Indonesia: Risk Assessment
Country Risk Rating
Business Climate Rating
- Diverse natural resources (agriculture, energy, mining)
- Highly competitive thanks to low labor costs
- Dynamic tourism industry
- Huge internal market
- Strong banking sector
- Sovereign bonds rated “Investment Grade” by the three main rating agencies
- Low investment rate
- Exports of commodities increasingly dependent on Chinese demand
- Infrastructure shortcomings
- Persistent corruption and lack of transparency
- Very extensive archipelago with numerous islands and diverse ethnic groups and religions
- High unemployment and poverty rates sharpening inter-ethnic tensions
Growth Buoyed by Internal Demand
Growth has so far remained relatively dynamic in 2018, driven by internal and external demand. Private consumption (57% of GDP in 2016) benefits from a young and growing population, with a high urbanization rate and increasing per capita GDP. This has enabled the emergence of a burgeoning middle class. The moderation of inflation, now in the lower tranche of the central bank target of 4±1%, should sustain this private demand. However, private investment growth will be slowed by Bank Indonesia’s tightening cycle, aiming at anchoring the Indonesian rupiah. Tensions stemming from the US-China trade spat are also set to further dampen investor sentiment, as China is Indonesia’s largest trade partner. Two factors will help to cushion this blow: the infrastructure development programme launched by President Joko Widowo's (225 priority infrastructure projects), as well as reforms to simplify administrative procedures ahead of general elections in 2019. These reforms have already enabled Indonesia to jump 19 places in the World Bank’s Ease of Doing Business Index in 2018, to 72nd place. The three major rating agencies have also upgraded the country to “investment grade” in 2017. However, there is still a long way to go and investment will remain constrained by a sluggish mining sector, which is yet to fully recover from the ban on exporting unrefined ores (in place since 2014), which was lifted in January 2017. Finally, exports comprise 19% of GDP and include predominantly commodities (oil and gas, palm oil, copra, lignite, and copper), as well as simple manufactures (electrical components, automotive, paper, clothing, and jewelry). These are expected to slow going forward, leading to a wider trade deficit.
Budget Balance Under Control, but Pressure Builds on the Current Account
Constrained by a constitutional limit of 3% for the annual deficit, the Indonesian government has embarked on tax reforms aimed at controlling expenditure and increasing revenues. Subsidies (particularly on energy) have been cut so as to redirect public spending to infrastructure investments. On the income side, the increase associated with the repatriation of funds following the tax amnesty introduced in 2016 (+3.6% of income between 2015 and 2016) is unlikely to enable the government to achieve its aims. This shortage of income could lead to spending cuts. In this context of a controlled public deficit, the public debt is expected to remain low with interest rates falling after the three main rating agencies raised Indonesia's credit rating. Regarding the current account, imbalances will worsen mainly because of the increase in the price of energy imports, with oil making up 20% of total imports in 2017 The balance of trade will also be under pressure from imports growth linked with the government’s investment programme. This resulting current account deficit is largely financed by FDI flows (1.7% of GDP) and portfolio investments (2.0% of GDP), allowing the Indonesian central bank (Bank Indonesia, BI) to accumulate reserves. The rupiah remains dependent on the influx of short-term capital, with 39.5% of rupiah-denominated sovereign bonds held abroad. Pressures on the foreign exchange front led BI to embark on a tightening cycle.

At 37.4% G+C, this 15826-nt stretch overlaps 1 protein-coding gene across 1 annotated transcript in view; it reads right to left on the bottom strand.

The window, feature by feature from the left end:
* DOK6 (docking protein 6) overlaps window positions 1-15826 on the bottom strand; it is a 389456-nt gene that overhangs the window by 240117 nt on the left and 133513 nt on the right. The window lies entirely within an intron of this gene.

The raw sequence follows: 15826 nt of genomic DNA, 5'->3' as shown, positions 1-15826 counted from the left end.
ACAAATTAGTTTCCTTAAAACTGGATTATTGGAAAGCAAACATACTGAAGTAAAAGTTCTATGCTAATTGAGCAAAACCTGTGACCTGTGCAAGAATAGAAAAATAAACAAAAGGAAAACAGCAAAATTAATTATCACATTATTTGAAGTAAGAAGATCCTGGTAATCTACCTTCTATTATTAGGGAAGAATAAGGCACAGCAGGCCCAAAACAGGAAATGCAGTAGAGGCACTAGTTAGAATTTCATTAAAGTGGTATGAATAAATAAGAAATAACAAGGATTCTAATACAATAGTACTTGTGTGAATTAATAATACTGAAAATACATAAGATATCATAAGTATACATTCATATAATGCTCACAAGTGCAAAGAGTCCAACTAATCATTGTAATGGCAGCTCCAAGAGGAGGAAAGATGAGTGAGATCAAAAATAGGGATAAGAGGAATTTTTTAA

Popular Joko Widowo Put to the Test by Religious and Ethnic Tensions
Joko “Jokowi” Widowo enjoys great popularity thanks to the economic progress made since the start of his term in office in 2014. Polls present him ahead for the presidential elections set for April 2019, but he is facing competition: Prabowo Subianto (Gerindra Party), supported by ultra-conservative Muslims, was previously a contender in 2014 and is running again. The municipal elections in Jakarta in April 2017 highlighted the country's deepening religious and ethnic tensions. Basuka Tjahja Purnama (known as Ahok), the candidate supported by Jokowi and from the Chinese Christian population, was accused of blasphemy by the ultra-conservative Muslim population, strongly discrediting him in favor of his rival Anis Basedwan, supported by Mr. Subianto, who ultimately won. The June 2018 local elections were perceived as a new test for the president in regions accounting for 43% of the total population. The programmes reflected the oppositions and stances of presidential candidates. However, the results of the elections did not provide any strong indications as to the results of the 2019 elections. Indonesia's political landscape is dominated by a hardening anti-terror policy aimed at curtailing the spread of religious fundamentalism in the country.